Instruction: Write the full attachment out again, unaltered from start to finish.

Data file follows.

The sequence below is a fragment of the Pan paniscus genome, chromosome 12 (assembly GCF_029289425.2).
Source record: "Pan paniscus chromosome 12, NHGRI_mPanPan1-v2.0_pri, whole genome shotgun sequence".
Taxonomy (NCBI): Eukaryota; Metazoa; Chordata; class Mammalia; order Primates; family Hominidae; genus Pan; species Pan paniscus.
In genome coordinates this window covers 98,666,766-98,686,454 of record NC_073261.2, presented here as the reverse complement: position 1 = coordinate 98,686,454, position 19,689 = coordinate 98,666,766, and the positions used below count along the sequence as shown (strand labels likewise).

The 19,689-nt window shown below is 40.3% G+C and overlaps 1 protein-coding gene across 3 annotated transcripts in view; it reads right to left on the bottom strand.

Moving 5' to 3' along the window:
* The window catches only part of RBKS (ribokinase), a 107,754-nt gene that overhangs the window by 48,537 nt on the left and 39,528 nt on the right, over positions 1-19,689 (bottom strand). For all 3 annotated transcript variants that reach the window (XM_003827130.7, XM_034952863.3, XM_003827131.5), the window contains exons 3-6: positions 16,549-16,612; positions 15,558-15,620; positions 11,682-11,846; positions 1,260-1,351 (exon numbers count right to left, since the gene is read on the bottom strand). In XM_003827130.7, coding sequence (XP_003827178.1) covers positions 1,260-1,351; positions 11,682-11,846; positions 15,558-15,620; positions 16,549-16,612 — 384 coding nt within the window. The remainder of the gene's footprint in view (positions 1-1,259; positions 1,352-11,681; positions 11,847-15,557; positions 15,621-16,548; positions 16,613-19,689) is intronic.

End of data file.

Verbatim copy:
The sequence below is a fragment of the Pan paniscus genome, chromosome 12 (assembly GCF_029289425.2).
Source record: "Pan paniscus chromosome 12, NHGRI_mPanPan1-v2.0_pri, whole genome shotgun sequence".
Taxonomy (NCBI): Eukaryota; Metazoa; Chordata; class Mammalia; order Primates; family Hominidae; genus Pan; species Pan paniscus.
In genome coordinates this window covers 98,666,766-98,686,454 of record NC_073261.2, presented here as the reverse complement: position 1 = coordinate 98,686,454, position 19,689 = coordinate 98,666,766, and the positions used below count along the sequence as shown (strand labels likewise).

The 19,689-nt window shown below is 40.3% G+C and overlaps 1 protein-coding gene across 3 annotated transcripts in view; it reads right to left on the bottom strand.

Moving 5' to 3' along the window:
* The window catches only part of RBKS (ribokinase), a 107,754-nt gene that overhangs the window by 48,537 nt on the left and 39,528 nt on the right, over positions 1-19,689 (bottom strand). For all 3 annotated transcript variants that reach the window (XM_003827130.7, XM_034952863.3, XM_003827131.5), the window contains exons 3-6: positions 16,549-16,612; positions 15,558-15,620; positions 11,682-11,846; positions 1,260-1,351 (exon numbers count right to left, since the gene is read on the bottom strand). In XM_003827130.7, coding sequence (XP_003827178.1) covers positions 1,260-1,351; positions 11,682-11,846; positions 15,558-15,620; positions 16,549-16,612 — 384 coding nt within the window. The remainder of the gene's footprint in view (positions 1-1,259; positions 1,352-11,681; positions 11,847-15,557; positions 15,621-16,548; positions 16,613-19,689) is intronic.